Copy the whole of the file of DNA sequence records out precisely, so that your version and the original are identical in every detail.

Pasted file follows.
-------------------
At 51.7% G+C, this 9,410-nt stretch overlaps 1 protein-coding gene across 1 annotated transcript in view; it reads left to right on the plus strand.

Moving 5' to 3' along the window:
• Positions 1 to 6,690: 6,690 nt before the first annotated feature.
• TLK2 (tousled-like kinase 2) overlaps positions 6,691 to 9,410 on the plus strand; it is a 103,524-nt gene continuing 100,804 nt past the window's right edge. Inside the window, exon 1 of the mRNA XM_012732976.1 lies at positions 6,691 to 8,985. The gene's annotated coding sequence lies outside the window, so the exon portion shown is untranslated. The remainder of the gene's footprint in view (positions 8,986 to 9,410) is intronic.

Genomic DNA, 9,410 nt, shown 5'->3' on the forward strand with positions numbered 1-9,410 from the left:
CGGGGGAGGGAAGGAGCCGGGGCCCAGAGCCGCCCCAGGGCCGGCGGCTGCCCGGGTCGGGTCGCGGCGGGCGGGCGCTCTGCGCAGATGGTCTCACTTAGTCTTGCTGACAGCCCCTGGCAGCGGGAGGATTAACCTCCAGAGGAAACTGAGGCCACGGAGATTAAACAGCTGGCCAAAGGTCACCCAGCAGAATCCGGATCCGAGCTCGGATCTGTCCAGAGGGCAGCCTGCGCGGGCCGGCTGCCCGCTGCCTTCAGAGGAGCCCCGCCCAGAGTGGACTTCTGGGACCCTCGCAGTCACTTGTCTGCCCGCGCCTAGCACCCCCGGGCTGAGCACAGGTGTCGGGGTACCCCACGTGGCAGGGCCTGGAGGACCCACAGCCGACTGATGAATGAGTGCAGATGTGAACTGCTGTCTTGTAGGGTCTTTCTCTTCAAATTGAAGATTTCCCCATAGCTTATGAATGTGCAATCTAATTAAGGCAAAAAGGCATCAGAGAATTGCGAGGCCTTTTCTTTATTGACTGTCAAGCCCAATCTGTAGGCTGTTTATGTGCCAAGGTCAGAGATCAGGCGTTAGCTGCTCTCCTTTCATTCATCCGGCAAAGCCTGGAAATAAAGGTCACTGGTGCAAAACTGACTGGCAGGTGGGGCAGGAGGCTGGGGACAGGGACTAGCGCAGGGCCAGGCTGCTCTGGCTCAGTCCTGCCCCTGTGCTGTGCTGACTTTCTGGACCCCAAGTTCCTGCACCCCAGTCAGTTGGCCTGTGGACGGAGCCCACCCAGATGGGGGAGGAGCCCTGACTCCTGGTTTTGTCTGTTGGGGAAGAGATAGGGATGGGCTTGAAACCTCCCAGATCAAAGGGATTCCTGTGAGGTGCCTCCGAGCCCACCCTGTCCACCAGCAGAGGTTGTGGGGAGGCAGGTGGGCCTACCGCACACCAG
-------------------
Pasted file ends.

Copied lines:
At 51.7% G+C, this 9,410-nt stretch overlaps 1 protein-coding gene across 1 annotated transcript in view; it reads left to right on the plus strand.

Moving 5' to 3' along the window:
• Positions 1 to 6,690: 6,690 nt before the first annotated feature.
• TLK2 (tousled-like kinase 2) overlaps positions 6,691 to 9,410 on the plus strand; it is a 103,524-nt gene continuing 100,804 nt past the window's right edge. Inside the window, exon 1 of the mRNA XM_012732976.1 lies at positions 6,691 to 8,985. The gene's annotated coding sequence lies outside the window, so the exon portion shown is untranslated. The remainder of the gene's footprint in view (positions 8,986 to 9,410) is intronic.

Genomic DNA, 9,410 nt, shown 5'->3' on the forward strand with positions numbered 1-9,410 from the left:
CGGGGGAGGGAAGGAGCCGGGGCCCAGAGCCGCCCCAGGGCCGGCGGCTGCCCGGGTCGGGTCGCGGCGGGCGGGCGCTCTGCGCAGATGGTCTCACTTAGTCTTGCTGACAGCCCCTGGCAGCGGGAGGATTAACCTCCAGAGGAAACTGAGGCCACGGAGATTAAACAGCTGGCCAAAGGTCACCCAGCAGAATCCGGATCCGAGCTCGGATCTGTCCAGAGGGCAGCCTGCGCGGGCCGGCTGCCCGCTGCCTTCAGAGGAGCCCCGCCCAGAGTGGACTTCTGGGACCCTCGCAGTCACTTGTCTGCCCGCGCCTAGCACCCCCGGGCTGAGCACAGGTGTCGGGGTACCCCACGTGGCAGGGCCTGGAGGACCCACAGCCGACTGATGAATGAGTGCAGATGTGAACTGCTGTCTTGTAGGGTCTTTCTCTTCAAATTGAAGATTTCCCCATAGCTTATGAATGTGCAATCTAATTAAGGCAAAAAGGCATCAGAGAATTGCGAGGCCTTTTCTTTATTGACTGTCAAGCCCAATCTGTAGGCTGTTTATGTGCCAAGGTCAGAGATCAGGCGTTAGCTGCTCTCCTTTCATTCATCCGGCAAAGCCTGGAAATAAAGGTCACTGGTGCAAAACTGACTGGCAGGTGGGGCAGGAGGCTGGGGACAGGGACTAGCGCAGGGCCAGGCTGCTCTGGCTCAGTCCTGCCCCTGTGCTGTGCTGACTTTCTGGACCCCAAGTTCCTGCACCCCAGTCAGTTGGCCTGTGGACGGAGCCCACCCAGATGGGGGAGGAGCCCTGACTCCTGGTTTTGTCTGTTGGGGAAGAGATAGGGATGGGCTTGAAACCTCCCAGATCAAAGGGATTCCTGTGAGGTGCCTCCGAGCCCACCCTGTCCACCAGCAGAGGTTGTGGGGAGGCAGGTGGGCCTACCGCACACCAG